Don't You Cry
I expected to give this book a much better grade. I loved Ms. Kubica’s Good Girl and found her book Pretty Baby interesting, memorable and thought provoking. This novel, though, is a mish-mash of stupid people being shocked – shocked I tell you! – when their asinine decisions lead to bad results. No! Say it ain’t so! Yep folks, bad choices most often lead to equally bad results. If you find yourself in a clusterf*%# sometimes the only appropriate question isn’t “How did this happen?” but “Why did I do this to myself?”
A woman mysteriously disappears in Chicago, there when her roommate leaves to go clubbing in the evening, vanished by the next morning when the girl wakes up after a night of too much drinking. A woman mysteriously appears in a small Michigan harbor town just an hour north, a stranger in a place where everyone knows everyone else – and everyone else’s business.
In Chicago, as the hours stretch to days, young Quinn Collins begins to wonder what happened to her absent cohabitor. Esther Vaughan is the epitome of mature and responsible. Or is she? As Quinn searches Esther’s room she makes some disturbing discoveries, leading her to wonder if she really knew the woman she had been living with at all. A vapid and selfish young woman, Quinn manages to make her hunt for her missing roommate into an opportunity to steal the guy she is crushing on from his girlfriend.
In Michigan, young Alex stands in the wasteland of the life he has managed to destroy before reaching his nineteenth birthday. Having given up a promising scholarship, he washes dishes and cleans tables at the local diner, barely able to make ends meet for himself and his drunk of a father. This was my first problem with Alex as a character and one of my biggest. The appropriate response to dealing with an alcoholic is to seek professional help, not give up your future to enable his disorder. But we are just getting introduced to Alex’s poor decision-making ability. When a mystery woman walks into the restaurant where he works, nursing a cup of coffee for hours and staring at the office of the shrink across the street, he becomes intrigued by her. As he goes about his daily routine, he thinks of her, following her when he gets the chance. He watches her dance in her underwear in a cold lake, sees her as she whips about town, seeming to vanish before his eyes. He gives her his name but she demurs when it is time to give him hers. Let me just stop right here because there is so much wrong happening there. First, the appropriate response to being interested in a woman: Talk to her. Inappropriate response: Stalk. Anybody, ever. This is always the inappropriate response. Second, when someone refuses to give you their name, when they are showing all the signs of maybe needing to speak to the psychologist they are watching covertly through a diner window, maybe that’s a sign the relationship isn’t meant to be. Maybe you should make an appointment with that doctor yourself rather than give in to the psychosis that has you attaching to deeply damaged people. Of course that is not what happens and Alex follows his mystery lady down the rabbit hole.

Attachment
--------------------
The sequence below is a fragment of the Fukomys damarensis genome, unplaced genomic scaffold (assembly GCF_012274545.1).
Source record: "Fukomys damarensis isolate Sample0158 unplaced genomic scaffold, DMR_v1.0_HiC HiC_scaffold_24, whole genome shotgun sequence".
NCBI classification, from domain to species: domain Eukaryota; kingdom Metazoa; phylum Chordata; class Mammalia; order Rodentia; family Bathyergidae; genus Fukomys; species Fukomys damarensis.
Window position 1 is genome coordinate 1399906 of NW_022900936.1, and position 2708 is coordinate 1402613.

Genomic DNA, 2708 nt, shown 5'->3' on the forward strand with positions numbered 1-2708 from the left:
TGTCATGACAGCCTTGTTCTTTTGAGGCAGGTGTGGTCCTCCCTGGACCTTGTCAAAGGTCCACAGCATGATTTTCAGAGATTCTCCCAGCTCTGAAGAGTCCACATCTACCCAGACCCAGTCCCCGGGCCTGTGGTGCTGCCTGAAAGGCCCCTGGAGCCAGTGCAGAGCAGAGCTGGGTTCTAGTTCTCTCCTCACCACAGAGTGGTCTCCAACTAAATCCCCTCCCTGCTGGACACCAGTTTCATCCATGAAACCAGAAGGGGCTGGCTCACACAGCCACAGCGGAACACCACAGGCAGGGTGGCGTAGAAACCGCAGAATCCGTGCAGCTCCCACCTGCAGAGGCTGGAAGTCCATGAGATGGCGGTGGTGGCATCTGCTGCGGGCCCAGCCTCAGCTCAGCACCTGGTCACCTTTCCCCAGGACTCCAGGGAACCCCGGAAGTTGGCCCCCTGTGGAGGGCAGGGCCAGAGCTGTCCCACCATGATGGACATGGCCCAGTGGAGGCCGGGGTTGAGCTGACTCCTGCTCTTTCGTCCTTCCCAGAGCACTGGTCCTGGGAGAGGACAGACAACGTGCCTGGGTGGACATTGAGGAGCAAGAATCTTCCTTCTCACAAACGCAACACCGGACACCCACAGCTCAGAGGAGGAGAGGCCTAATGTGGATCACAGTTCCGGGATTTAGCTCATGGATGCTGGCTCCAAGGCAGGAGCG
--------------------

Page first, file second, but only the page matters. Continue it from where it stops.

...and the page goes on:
Real human beings make bad or selfish choices all the time, I get that. However, a good author blows us away by making us see how we, too, could make that same choice given those same circumstances. That doesn’t happen here. The choices made were so stupid, the likelihood of the decisions so unreal that I couldn’t help but hate the characters who made them. This is a big problem, since psychological suspense tales are character driven mysteries. I should add that there is a difference between crazy but calculating and intriguing, like Amy of Gone Girl, selfish yet sympathetic like Nick from Gone Girl and just plain dumb, like everyone from Don’t You Cry. The former are fun to read, the latter make you want to scratch your own eyes out.
We aren’t really given a date for the book but from the mention of things like mobile phones, texting and other computer technology I came to the conclusion that the earliest the events it describes could possibly take place is around 1999. Assuming that to be the case means that a crucial character would have been born circa 1970. This is vital because the entire premise for the story, the key factor in what causes every action and reaction, revolves around what happened with emotionally disturbed children during that decade. The author would have you believe that there were no supports or services in place at all. That is not, in fact, true. At the time, we did have mental health parameters for dealing with children who presented a safety concern to themselves or their community members. Those who were wealthy or upper middle-class would receive psychiatric help. Those who were poor would be institutionalized. I in no way want to say that the latter was the right response but it was a solution utilized that this novel completely ignores. Given what happened instead and the chain of events set off by a solution that I can at best describe as selfish but which teeters on the edge of lunacy, I feel institutionalization would have been the proper route.
There are some positives to the book: the prose is excellent, the plotting solid albeit dependent on the complete stupidity of the protagonists and the setting appropriately chilling and atmospheric. Those aren’t – to my mind – enough to offset the troubles with the characters but they do keep the book from being an F.
It’s hard to discuss a book where much of what goes wrong can’t be revealed because of spoilers but I hope I have been able to convey what made this a very poor read. Given its cost and the difficulties within the text I am sad to say I can’t recommend Don’t You Cry. I will still pick up Ms. Kubica’s next book since her others have all been so good and will be hopeful that this was just a one off that will never be repeated.